Women who inspire us: Sarah Nardone

Sarah Nardone (Attended Stoneham Club beginning at age 8 in 1982)

Tell us a little bit about yourself: I couldn’t wait to sign up to join in all of the fun that my older brother & other older neighborhood kids had been enjoying for years. My brother and I were extremely fortunate to have been raised in a loving and supportive family, by my parents, who are blessed enough to still be happily married today. We lived within walking distance of Stoneham’s Boys Club (now Boys & Girls Club), and at times it was a second home to us. My folks worked in inner-city education, and we were lucky to spend summer holidays in Gloucester, where we eventually moved full-time. I graduated from Clark University in Worcester, MA, though I spent a substantial amount of time spreading my wings while studying in Europe. After having lived in several places in the States, I relocated to Italy, where I was based in Rome, and became fluent in Italian. As an independent contractor in tourism and events, my work took me all over the map, leading tours & promoting destinations. After over a decade of living abroad, I returned to my home base of Gloucester to be closer to Framily (dear friends & family). I continue to freelance in the field of travel and hospitality, including organizing corporate and customized events, managing international incentive programs, and working with music tour productions. While I left pieces of my heart in some special places with those I met along the way, my memories of the mentors & fellow club members of the SBGC remained with me throughout. 

Tell us your “club story’’:  “Having an older brother who was already a BC member, I looked forward to joining myself. My excitement was also mixed with trepidation, as I didn’t yet know many of the other girls who would be members with me. Since there were only one and a half “girls only days” it was probably a Monday, when my Mom accompanied (dragged) me into the Club to sign up for the first time. I remember not being tall enough to see over the counter of the front desk, clinging to my Mom’s hand, and hiding behind her in fear. Though I wasn’t typically a shy girl, and really did want to join in the fun that the kids were having at the club, I was absolutely petrified to actually go inside on my own. The idea of being left alone in a new environment with lots of unfamiliar older girls, was utterly daunting. That’s when a fresh-faced Donna Earle (DiVirgillio), “the BCG angel”, emerged from behind the counter to meet me with her big smile that provided me a sense of belonging and security. She reassured me that she would be there throughout my first day, and many more to come. (Surely, Donna hoisted herself onto the counter, swinging her legs around as she often would when rushing, with her key ring jangling from her jeans). Believe it or not, after almost 4 decades, I can still remember that feeling of intense curiosity and anticipatory anxiety all together. The BGC was a great alternative to being home alone before my parents arrived from work, and offered a safe and caring place for us to explore all aspects of childhood. 

Favorite memories from attending the Boys and Girls clubs?  There are just too many to choose a favorite, but the following stand out: • Gymnastics and Dancing shows with the fun Cheryl Valente • Tournaments—bumper pool, ping pong, pool, checkers, cards … • Gym games—(announced over the microphone: “8-12, 12-14, 14 & up or, all ages, boys, girls, co-ed in the gym for…”) Nerf, crack up, Jelly ball, Bombardament, Kick ball, Bowling, Tag, Pickle & various organized Sports and “Open Gym” time • Outdoor activities- Manhunt, Big wheel races, the Turkey Trot, and I especially loved the annual huge hot air Balloon-like tent that we’d run under in Rec Park • Road race (walk/run) from Stoneham’s BC to Woburn’s BC • Sleepovers in the gym were so fun, though certainly trying for the Staff who maintained the patience of Saints • Themed parties (Halloween…) • Giant gym Mat (Pole Vaulting) • Watching MJ’s debut video of “Thriller” with Donna & other fellow “sisters of the day”, gathered around the tables under the TV that was way up high on the wall, with snacks (jolly ranchers, devil dogs, Charleston chew, orange crush, root beer…) • Saturday afternoon pizza deliver • Volunteering to set up for Bingo, earning a soft drink & donut • Arts & Crafts Room activities • Visiting Mr. O in his office on “boys’ days” • Field Trips- Wallex Roller Skating, Canobie Lake Park… • Hanging out w/ friends- playing, chatting, listening to jukebox favorites, telling secrets in the bathroom (the sound of the girls’ bathroom door hitting the wall when kicked, and Donna forcing us out of there when our time was up) • Chatting w/ Donna, before it got too busy, as she sunbathed on a metal chair hanging out by the side door or back gym door. She nonjudgmentally listened to my childhood stories, pre-teen fears, friendship dilemmas and heart break woes, offering guidance as needed. I recall her helping me to choose between studying French or Spanish in 7th grade, advising me to write down the pros & cons of each alternative when faced with a decision.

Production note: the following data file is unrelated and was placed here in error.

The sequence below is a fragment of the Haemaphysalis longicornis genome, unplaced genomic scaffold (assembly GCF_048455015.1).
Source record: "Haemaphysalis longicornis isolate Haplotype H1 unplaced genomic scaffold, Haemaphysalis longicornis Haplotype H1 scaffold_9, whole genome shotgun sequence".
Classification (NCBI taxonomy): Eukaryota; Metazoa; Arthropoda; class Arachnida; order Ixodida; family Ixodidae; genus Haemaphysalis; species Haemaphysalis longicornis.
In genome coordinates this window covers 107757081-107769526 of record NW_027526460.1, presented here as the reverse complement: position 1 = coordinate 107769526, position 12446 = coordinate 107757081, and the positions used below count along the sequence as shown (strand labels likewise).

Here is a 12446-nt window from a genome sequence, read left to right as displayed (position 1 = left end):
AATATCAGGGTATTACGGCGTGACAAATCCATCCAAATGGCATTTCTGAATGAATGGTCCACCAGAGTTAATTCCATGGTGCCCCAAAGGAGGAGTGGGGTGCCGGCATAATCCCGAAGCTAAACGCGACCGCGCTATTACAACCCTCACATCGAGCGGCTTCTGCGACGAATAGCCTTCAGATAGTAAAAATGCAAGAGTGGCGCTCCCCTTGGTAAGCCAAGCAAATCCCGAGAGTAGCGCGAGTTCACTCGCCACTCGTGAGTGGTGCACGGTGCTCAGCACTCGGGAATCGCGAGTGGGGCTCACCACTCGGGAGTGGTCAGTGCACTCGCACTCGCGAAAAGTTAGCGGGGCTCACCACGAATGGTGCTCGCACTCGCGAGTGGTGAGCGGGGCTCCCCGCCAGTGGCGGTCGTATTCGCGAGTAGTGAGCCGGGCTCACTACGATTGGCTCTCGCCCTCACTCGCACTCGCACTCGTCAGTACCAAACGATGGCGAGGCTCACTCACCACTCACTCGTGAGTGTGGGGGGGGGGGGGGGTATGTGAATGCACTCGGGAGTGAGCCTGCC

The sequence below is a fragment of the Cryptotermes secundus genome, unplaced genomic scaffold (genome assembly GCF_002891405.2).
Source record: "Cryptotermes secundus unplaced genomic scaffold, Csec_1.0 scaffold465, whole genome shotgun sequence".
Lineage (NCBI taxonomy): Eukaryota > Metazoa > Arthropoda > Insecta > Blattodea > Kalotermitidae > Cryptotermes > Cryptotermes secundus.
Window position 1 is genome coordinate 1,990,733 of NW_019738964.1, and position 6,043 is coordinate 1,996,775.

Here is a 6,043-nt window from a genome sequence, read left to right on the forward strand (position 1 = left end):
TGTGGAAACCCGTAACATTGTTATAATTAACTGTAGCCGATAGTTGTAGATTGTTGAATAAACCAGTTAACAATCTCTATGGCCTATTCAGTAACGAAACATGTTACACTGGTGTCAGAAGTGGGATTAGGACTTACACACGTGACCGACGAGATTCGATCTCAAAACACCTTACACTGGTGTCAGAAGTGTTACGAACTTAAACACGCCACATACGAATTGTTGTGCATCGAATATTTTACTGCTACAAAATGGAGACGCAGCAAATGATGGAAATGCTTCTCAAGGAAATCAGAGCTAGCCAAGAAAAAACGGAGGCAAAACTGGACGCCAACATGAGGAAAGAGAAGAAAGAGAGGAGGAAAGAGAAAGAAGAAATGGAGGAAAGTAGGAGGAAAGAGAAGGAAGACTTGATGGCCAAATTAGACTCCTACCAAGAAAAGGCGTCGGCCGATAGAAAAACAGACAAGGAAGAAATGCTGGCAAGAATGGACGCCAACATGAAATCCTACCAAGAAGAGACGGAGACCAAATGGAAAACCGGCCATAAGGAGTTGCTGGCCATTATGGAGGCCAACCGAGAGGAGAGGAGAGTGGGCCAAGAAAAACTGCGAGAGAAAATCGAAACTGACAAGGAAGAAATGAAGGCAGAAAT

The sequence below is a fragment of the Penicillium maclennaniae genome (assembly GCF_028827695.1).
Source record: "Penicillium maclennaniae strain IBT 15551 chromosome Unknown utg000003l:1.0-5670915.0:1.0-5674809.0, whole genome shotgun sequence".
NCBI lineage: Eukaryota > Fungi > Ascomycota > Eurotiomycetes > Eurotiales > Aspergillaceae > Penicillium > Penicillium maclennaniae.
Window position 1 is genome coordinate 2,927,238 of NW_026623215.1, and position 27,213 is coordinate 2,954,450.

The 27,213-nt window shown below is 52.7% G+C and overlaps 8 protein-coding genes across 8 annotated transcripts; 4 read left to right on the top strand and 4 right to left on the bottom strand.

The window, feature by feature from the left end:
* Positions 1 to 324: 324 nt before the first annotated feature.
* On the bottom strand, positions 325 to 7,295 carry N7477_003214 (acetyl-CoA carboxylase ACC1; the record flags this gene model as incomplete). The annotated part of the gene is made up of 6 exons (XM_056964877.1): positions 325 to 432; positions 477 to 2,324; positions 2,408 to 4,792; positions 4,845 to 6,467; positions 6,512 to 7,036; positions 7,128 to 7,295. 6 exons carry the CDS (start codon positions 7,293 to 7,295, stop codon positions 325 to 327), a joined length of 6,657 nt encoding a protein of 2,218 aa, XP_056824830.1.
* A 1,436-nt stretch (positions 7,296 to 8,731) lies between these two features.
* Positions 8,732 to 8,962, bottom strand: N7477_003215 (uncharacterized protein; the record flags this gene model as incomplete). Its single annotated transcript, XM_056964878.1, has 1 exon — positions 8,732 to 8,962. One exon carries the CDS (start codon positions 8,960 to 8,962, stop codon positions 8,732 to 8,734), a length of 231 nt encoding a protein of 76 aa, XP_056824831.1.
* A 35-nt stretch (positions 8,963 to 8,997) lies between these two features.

The phrase, “It takes a village”, though overused, is true. Caregivers, teachers, coaches, BGC mentors, and other role models, all do their part to raise emotionally, mentally and physically healthy kids that will thrive in society. Whatever children’s home situations are, involvement in their local Boys & Girls Club will certainly build their resources and help them to best navigate the complicated world of growing up, and beyond. In my case, the life lessons that I learned through my experiences at the Club were supplemental to those that I was fortunate enough to gain at home. For many kids though, the BGC is the sole, or at least primary, source of learning discipline, responsibility, accomplishment, and feeling truly accepted for who they are, during some very vulnerable stages in life.